The word “barbarian” comes into English from Medieval Latin barbarinus, from Latin barbaria, from Latin barbarus, from the ancient Greek word βάρβαρος (bárbaros). The word is onomatopeic, the bar-bar representing the impression of random hubbub produced by hearing a spoken language that one cannot understand, similar to blah blah, babble or rhubarb in modern English. Related imitative forms are found in other Indo-European languages, such as Sanskrit barbara-, “stammering” or “curly-haired.”
    Depending on its use, the term “barbarian” either described a foreign individual or tribe whose first language was not Greek or a Greek individual or tribe speaking Greek crudely. The term is also historically used to describe the Vikings[2] and Goths; it is a common label for the “Normans” during their invasion of England and for the Goths during the Gothic revolt that put an end to the Roman Empire in 470 A.D. and began the so-called Dark Ages.
    The Greeks used the term as they encountered scores of different foreign cultures, including the Egyptians, Persians, Indians, Celts, Germans, Phoenicians, Etruscans, and Carthaginians. However in certain occasions, the term was also used by Greeks, especially Athenians to deride other Greek tribes and states (such as Macedonians, Epirotes, Eleans and Aeolic-speakers) in a pejorative and politically motivated manner.[3] Of course, the term also carried a cultural dimension to its dual meaning.[4][5] The verb barbarizein in ancient Greek meant imitating the linguistic sounds non-Greeks made or making grammatical errors in Greek.

    Wiki: “Barbarian

    “The best-informed man is not necessarily the wisest. Indeed there is a danger that precisely in the multiplicity of his knowledge he will lose sight of what is essential.”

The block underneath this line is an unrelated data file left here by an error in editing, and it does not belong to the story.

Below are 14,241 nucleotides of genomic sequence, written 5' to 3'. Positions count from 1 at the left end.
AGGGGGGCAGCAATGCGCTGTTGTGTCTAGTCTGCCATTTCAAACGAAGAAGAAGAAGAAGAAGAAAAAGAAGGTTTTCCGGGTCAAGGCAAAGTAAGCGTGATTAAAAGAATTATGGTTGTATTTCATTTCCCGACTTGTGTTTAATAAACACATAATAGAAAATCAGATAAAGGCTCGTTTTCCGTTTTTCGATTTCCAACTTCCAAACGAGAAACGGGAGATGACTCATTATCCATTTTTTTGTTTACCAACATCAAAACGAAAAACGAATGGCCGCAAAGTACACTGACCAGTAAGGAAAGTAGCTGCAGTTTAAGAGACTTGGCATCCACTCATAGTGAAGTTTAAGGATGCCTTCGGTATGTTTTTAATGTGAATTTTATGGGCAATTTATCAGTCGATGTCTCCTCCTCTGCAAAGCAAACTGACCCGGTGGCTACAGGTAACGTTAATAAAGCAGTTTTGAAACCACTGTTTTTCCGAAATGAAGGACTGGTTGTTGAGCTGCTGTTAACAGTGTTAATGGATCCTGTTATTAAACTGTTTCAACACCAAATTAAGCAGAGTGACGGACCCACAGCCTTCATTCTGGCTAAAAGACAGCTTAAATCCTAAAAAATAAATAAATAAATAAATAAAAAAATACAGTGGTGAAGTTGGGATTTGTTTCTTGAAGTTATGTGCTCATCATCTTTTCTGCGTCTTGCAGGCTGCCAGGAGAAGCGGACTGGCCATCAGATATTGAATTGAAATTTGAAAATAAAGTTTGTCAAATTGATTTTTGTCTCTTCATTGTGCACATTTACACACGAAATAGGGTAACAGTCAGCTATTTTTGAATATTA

– Dietrich Bonhoeffer

  • would prefer such an initiative to be administered by the UN, a vastly more appropriate body for the task of keeping international sea lanes open.

    “The best-informed man is not necessarily the wisest. Indeed there is a danger that precisely in the multiplicity of his knowledge he will lose sight of what is essential.”

    – Dietrich Bonhoeffer

  • …and one with [perhaps] some substance:

    1. I think you mean longer than the Chrysler Building is tall. Image formed in my mind otherwise is alarming. :O

    2. I don’t think you mean 60 knots. I’d venture to say that there’s no merchant ship that does 60 knots. [Okay, except for some of the go boats, but that’s a pretty atypical class of “merchandise”, if you take my meaning.] Principle holds true, however.

    3. SNMG2 [Standing NATO Maritime Group 2] is operating off Somalia right now and my understanding is that the EU is in the process of setting something up.

    “The absence of any US-Iran bilateral channel…may have the perverse effect of reinforcing Iranian interest in progressing in the nuclear realm so that the US will be forced to take it seriously and engage it directly.” ~ Richard Haass

  • wikipedia:

    It was coined during the time when Great Britain was colonizing areas of the globe inhabited by native tribes that practiced what seemed to the foreigners mysterious and puzzling rituals which were then called “Mumbo Jumbo”, after a supposed idol. One of the sources for the English usage is the Vachel Lindsay poem The Congo, which contains the phrase “Mumbo-Jumbo, God of the Congo”. Some believe mumbo jumbo is a translation of the Swahili greeting “Mambo Jambo”